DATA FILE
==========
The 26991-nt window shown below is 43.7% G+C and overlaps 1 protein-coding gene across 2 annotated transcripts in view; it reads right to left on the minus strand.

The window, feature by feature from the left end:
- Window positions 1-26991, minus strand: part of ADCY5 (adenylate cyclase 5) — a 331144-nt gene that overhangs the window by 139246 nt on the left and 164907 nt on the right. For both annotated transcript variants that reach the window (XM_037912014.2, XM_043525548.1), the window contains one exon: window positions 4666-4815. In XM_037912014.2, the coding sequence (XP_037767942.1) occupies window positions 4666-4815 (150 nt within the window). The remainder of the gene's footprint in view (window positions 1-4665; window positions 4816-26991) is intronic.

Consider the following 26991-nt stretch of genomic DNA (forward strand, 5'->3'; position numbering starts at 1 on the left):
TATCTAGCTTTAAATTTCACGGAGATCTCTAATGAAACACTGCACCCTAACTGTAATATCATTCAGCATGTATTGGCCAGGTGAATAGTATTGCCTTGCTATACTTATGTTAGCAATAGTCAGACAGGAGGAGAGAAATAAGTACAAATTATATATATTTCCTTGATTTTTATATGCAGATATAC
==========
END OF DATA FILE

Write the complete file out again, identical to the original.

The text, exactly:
The 26991-nt window shown below is 43.7% G+C and overlaps 1 protein-coding gene across 2 annotated transcripts in view; it reads right to left on the minus strand.

The window, feature by feature from the left end:
- Window positions 1-26991, minus strand: part of ADCY5 (adenylate cyclase 5) — a 331144-nt gene that overhangs the window by 139246 nt on the left and 164907 nt on the right. For both annotated transcript variants that reach the window (XM_037912014.2, XM_043525548.1), the window contains one exon: window positions 4666-4815. In XM_037912014.2, the coding sequence (XP_037767942.1) occupies window positions 4666-4815 (150 nt within the window). The remainder of the gene's footprint in view (window positions 1-4665; window positions 4816-26991) is intronic.

Consider the following 26991-nt stretch of genomic DNA (forward strand, 5'->3'; position numbering starts at 1 on the left):
TATCTAGCTTTAAATTTCACGGAGATCTCTAATGAAACACTGCACCCTAACTGTAATATCATTCAGCATGTATTGGCCAGGTGAATAGTATTGCCTTGCTATACTTATGTTAGCAATAGTCAGACAGGAGGAGAGAAATAAGTACAAATTATATATATTTCCTTGATTTTTATATGCAGATATAC